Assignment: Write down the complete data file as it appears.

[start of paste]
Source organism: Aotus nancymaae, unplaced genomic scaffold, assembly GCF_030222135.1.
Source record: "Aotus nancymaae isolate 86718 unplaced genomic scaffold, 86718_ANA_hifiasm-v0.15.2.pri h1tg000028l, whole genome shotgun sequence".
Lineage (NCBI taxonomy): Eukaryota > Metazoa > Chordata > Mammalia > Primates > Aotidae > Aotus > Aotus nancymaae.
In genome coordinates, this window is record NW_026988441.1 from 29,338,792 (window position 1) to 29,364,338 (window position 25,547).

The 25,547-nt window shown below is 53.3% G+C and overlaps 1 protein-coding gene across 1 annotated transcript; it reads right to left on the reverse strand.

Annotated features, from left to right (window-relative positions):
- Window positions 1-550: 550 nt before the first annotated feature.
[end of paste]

Source organism: Aotus nancymaae, unplaced genomic scaffold, assembly GCF_030222135.1.
Source record: "Aotus nancymaae isolate 86718 unplaced genomic scaffold, 86718_ANA_hifiasm-v0.15.2.pri h1tg000028l, whole genome shotgun sequence".
Lineage (NCBI taxonomy): Eukaryota > Metazoa > Chordata > Mammalia > Primates > Aotidae > Aotus > Aotus nancymaae.
In genome coordinates, this window is record NW_026988441.1 from 29,338,792 (window position 1) to 29,364,338 (window position 25,547).

The 25,547-nt window shown below is 53.3% G+C and overlaps 1 protein-coding gene across 1 annotated transcript; it reads right to left on the reverse strand.

Annotated features, from left to right (window-relative positions):
- Window positions 1-550: 550 nt before the first annotated feature.